Communal agenda and Hindi press in a globalizing India

[Editor’s Note: This is First in 3 part series based on a chapter ‘Communal agenda and Hindi press in a globalizing India’ by Dr Arvind Das in a forthcoming book Religion, Politics and Media: German and Indian Perspectives, Edited by: Detlef Briesen, Sigrid Baringhorst & Arvind Das, published by Palm Leaf Publications, New Delhi]

Dr Arvind Das,

Why capital punishment will continue in India

By Amulya Ganguli

Notwithstanding the efforts made by the saffron lobby to pretend that Yakub Memon's religion had nothing to do with his hanging, the belief that the two are inextricably linked will not fade away. As a matter of fact, Tripura Governor Tathagata Roy, who was a member of the BJP before being chosen for the Raj Bhavan post, can be said to have let the cat out of the bag by saying that those who opposed Memon's hanging were potential terrorists.

No politics with our feelings please

By Aziz A. Mubaraki,

As everybody else has an opinion on Yakub Memon’s death by decree of law, irrespective of the fact that it is unlikely to change anything for him now, I still feel the urge to put things across in a simple, impartial and logical way. So, without wasting words on immaterial issues like whether he should have been extended leniency and compassion, the attention at the moment should be on another more pertinent question. Was he eligible for such an “act of gracious kindness” for the crime he committed or was forced to be an accomplice in it?

Execution to satisfy the ‘hurt ego’ of a divided society

By Vidya Bhushan Rawat,

Yakub Memon was executed on the morning of July 30th, at the Central Jail in Nagpur. The ‘nationalists’ are celebrating and anchors are ‘informing’ that we have send a ‘strong’ message against terrorism and that no ‘terrorist’ will ever think of attempting to redo it again. We saw his funeral in Mumbai where thousands turn up despite attempt by media as well as authorities to play it down.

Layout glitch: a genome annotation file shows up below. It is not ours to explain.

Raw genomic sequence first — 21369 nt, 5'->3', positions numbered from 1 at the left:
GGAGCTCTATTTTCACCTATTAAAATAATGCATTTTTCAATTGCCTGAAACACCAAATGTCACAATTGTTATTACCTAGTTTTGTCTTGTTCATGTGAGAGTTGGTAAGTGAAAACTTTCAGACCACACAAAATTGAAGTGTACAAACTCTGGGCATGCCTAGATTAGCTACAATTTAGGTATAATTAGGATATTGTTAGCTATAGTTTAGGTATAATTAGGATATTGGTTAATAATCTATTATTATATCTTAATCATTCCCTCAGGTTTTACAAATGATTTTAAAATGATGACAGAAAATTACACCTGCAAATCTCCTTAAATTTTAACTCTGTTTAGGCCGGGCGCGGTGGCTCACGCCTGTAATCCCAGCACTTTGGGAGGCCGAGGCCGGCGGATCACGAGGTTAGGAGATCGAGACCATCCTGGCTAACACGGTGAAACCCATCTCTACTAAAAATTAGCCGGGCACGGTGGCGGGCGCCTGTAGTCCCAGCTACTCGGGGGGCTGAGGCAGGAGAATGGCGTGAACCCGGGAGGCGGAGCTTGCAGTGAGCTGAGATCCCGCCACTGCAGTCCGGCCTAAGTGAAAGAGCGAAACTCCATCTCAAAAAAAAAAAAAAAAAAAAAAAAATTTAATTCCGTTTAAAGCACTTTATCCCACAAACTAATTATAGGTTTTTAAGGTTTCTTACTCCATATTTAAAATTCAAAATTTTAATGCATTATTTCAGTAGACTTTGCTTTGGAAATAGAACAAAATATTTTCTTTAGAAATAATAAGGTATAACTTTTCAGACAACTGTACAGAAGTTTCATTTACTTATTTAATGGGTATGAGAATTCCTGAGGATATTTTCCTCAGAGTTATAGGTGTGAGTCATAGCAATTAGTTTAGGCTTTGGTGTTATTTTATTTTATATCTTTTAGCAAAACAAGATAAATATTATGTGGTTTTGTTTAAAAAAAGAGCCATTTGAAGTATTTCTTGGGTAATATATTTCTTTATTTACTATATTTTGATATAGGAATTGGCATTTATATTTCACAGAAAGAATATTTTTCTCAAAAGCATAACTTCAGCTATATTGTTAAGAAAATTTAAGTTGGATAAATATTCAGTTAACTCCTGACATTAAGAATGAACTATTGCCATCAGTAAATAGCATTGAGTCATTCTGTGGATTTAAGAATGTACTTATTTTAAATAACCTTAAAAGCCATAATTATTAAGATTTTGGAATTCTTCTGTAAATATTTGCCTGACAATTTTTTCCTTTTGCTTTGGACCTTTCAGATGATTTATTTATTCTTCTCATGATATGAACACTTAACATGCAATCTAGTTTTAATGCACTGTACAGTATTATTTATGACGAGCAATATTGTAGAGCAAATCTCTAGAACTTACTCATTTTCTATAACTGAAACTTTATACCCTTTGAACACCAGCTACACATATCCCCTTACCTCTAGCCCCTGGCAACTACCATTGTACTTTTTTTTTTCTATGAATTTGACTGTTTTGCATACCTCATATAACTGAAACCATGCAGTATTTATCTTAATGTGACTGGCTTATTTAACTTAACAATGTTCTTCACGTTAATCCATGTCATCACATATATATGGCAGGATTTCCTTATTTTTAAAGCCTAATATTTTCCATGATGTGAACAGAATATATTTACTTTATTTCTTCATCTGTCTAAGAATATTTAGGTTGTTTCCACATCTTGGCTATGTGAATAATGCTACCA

The legacy of APJ Abdul Kalam

By Vidya Bhushan Rawat,

क्या मुस्लिम सिर्फ ‘आतंकवादी’ और ‘राष्ट्रद्रोही’ ही रहेगा?

नैयर इमाम,

कुछ दिनों पहले फूलन देवी की पुण्यतिथि बीती है. मल्लाह जाति से आने वाली फूलन देवी का सामूहिक बलात्कार उच्च जाति के दबंगों ने किया और उन्होंने प्रतिशोध में हथियार उठा लिया. उनके इस कदम को बुद्धिजीवियों ने ‘क्रांतिकारी’ कदम कहा है क्योंकि यह जातीय संघर्ष के लिए था. उनके इस क्रांतिकारी क़दम ने उन्हें 'बैंडिट क्वीन' बना दिया. अपने यौवन से लेकर उम्र ढ़लने के पड़ाव तक फूलन देवी और उनकी गैंग ने हज़ारों जाने निगल लीं मगर कोई सज़ा नहीं. ढलती उम्र में आत्मसमर्पण कर उन्होंने अपने सारे पाप धो लिए और संसद तक पहुंच गयीं.

Memon’s hanging revives debate about ‘Us vs Them’

While we must not forget all these instances of discrimination, we must also remember that during the same period, it was Hindu activists who stood by Muslims. It was Hindu police officers, Hindu lawyers and Hindu judges who helped Muslims get justice in many cases.

By Shaheen Naqshbandi

Politicising the military: A strategic blunder

By Admiral Arun Prakash (retd)

India's armed forces, apart from their role of safeguarding the nation, provide a bright strand in the national fabric, which represents the ideals of integrity, discipline, secularism and professional excellence.

An eye for an eye and the blinding of Indian justice

By Jayshree Bajoria

On his 54th birthday, Yakub Memon took the last, loneliest walk of his life – to the hangman’s noose. Memon was executed for his involvement in a series of bombings in Mumbai in 1993 that killed 257 people and injured more than 700 others.

His looming execution sparked a debate in India over the merits of his sentence and more broadly India’s decision to retain the death penalty even as nearly two-thirds of countries around the world have abandoned this cruel, inhumane, and degrading form of punishment either in law or in practice.

In their gloomy isolation after Memon hanging, Muslims turn to Owaisi

By Saeed Naqvi

In the night of the tyrants,

Who calls my name from afar?

I must climb the scaffolding of the gallows to see beyond the prison parapets.

Have they waylaid the caravan of the new dawn?

"Majrooh Sultanpuri"

I had turned up in Mumbai to cover the aftermath of the 1993 bomb blasts. On my way to meet Rusi Karanjia editor of Blitz and journalist Olga Tellis, at the US Club in Cuff Parade, I tried to engage with my Muslim taxi driver. "How were Muslims reacting to the blasts."